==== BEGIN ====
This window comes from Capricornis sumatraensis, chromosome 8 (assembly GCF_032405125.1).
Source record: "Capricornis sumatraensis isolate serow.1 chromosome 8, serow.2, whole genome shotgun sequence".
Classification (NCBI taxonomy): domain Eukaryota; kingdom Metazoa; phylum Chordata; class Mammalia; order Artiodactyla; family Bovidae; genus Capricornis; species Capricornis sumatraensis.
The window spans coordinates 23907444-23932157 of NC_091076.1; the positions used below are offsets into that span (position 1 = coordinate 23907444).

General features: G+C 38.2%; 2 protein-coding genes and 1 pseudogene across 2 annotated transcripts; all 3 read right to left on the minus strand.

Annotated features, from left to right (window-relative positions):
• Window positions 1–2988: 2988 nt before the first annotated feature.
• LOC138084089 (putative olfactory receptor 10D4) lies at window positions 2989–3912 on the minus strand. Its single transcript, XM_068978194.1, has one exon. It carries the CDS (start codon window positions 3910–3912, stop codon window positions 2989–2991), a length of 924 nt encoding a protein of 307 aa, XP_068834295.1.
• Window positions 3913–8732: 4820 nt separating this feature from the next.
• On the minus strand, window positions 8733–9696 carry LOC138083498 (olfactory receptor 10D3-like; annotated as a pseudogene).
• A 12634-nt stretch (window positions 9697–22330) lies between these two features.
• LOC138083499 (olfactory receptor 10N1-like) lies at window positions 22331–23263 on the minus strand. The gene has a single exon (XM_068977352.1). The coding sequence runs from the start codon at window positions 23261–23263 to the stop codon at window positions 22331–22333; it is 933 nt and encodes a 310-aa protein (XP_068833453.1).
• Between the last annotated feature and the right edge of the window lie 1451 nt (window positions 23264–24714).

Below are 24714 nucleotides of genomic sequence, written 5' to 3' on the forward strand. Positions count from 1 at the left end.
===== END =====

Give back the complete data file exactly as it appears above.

This window comes from Capricornis sumatraensis, chromosome 8 (assembly GCF_032405125.1).
Source record: "Capricornis sumatraensis isolate serow.1 chromosome 8, serow.2, whole genome shotgun sequence".
Classification (NCBI taxonomy): domain Eukaryota; kingdom Metazoa; phylum Chordata; class Mammalia; order Artiodactyla; family Bovidae; genus Capricornis; species Capricornis sumatraensis.
The window spans coordinates 23907444-23932157 of NC_091076.1; the positions used below are offsets into that span (position 1 = coordinate 23907444).

General features: G+C 38.2%; 2 protein-coding genes and 1 pseudogene across 2 annotated transcripts; all 3 read right to left on the minus strand.

Annotated features, from left to right (window-relative positions):
• Window positions 1–2988: 2988 nt before the first annotated feature.
• LOC138084089 (putative olfactory receptor 10D4) lies at window positions 2989–3912 on the minus strand. Its single transcript, XM_068978194.1, has one exon. It carries the CDS (start codon window positions 3910–3912, stop codon window positions 2989–2991), a length of 924 nt encoding a protein of 307 aa, XP_068834295.1.
• Window positions 3913–8732: 4820 nt separating this feature from the next.
• On the minus strand, window positions 8733–9696 carry LOC138083498 (olfactory receptor 10D3-like; annotated as a pseudogene).
• A 12634-nt stretch (window positions 9697–22330) lies between these two features.
• LOC138083499 (olfactory receptor 10N1-like) lies at window positions 22331–23263 on the minus strand. The gene has a single exon (XM_068977352.1). The coding sequence runs from the start codon at window positions 23261–23263 to the stop codon at window positions 22331–22333; it is 933 nt and encodes a 310-aa protein (XP_068833453.1).
• Between the last annotated feature and the right edge of the window lie 1451 nt (window positions 23264–24714).

Below are 24714 nucleotides of genomic sequence, written 5' to 3' on the forward strand. Positions count from 1 at the left end.